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Ken Leighton 2:37 p.m., Jan. 28
August 15 marked a milestone for a group of local protesters, as San Diego Veterans for Peace celebrated one year of Thursday afternoon demonstrations near the Poway facilities of General Atomics, manufacturers of the well-known Predator and Reaper unmanned aerial vehicles, known by most as drones.
“It seems like every time we find out something about drones, the evidence gets worse,” says Air Force veteran and protest organizer Dave Patterson, who also spoke with the Reader six months ago. His group’s focus has since expanded to take on the issue of drone use along the southern border of the U.S.
“Drones are only responsible for locating about one percent of the people that come across the border illegally,” says Patterson. “They’re ineffective, and very expensive.”
The group still stands by its earlier complaints that drone strikes are inaccurate, leading to civilian killings that do more damage to the country’s reputation abroad than they do to improve domestic security by targeting terrorists.
While about 30 protesters held banners or waved white flags bearing the Veterans for Peace logo at all four corners of the intersection of Scripps Poway Parkway and Stowe Drive (they have previously occupied a less conspicuous location at the corner of General Atomics Way), a lone counter-protester had a message of his own.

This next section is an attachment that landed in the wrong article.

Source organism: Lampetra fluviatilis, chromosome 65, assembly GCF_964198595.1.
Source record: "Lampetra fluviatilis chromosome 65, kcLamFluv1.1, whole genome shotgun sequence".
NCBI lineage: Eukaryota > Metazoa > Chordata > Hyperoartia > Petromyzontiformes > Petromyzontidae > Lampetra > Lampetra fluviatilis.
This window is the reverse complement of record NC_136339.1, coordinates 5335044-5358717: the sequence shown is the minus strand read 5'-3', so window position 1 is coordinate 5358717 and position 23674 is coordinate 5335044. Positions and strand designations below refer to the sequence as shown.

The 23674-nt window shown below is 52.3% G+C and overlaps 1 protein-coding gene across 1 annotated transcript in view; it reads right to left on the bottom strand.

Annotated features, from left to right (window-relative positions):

“You keep the enemy on their heels,” says Will Harvie, a physics teacher at Torrey Pines High School who showed up in support of the use of General Atomics products.
Harvie was insistent on using the less popular but more technically accurate “unmanned aerial vehicle” term to describe the pilotless bombers, stressing the fact that they are controlled remotely via video technology and do not operate autonomously, as the term “drone” implies.
In Harvie’s view, the benefits of drones, including lower collateral damage and round-the-clock surveillance capabilities, outweighed the dangers of errant missile strikes, which he downplayed as much less significant in frequency and impact than the Veterans for Peace protesters believed them to be.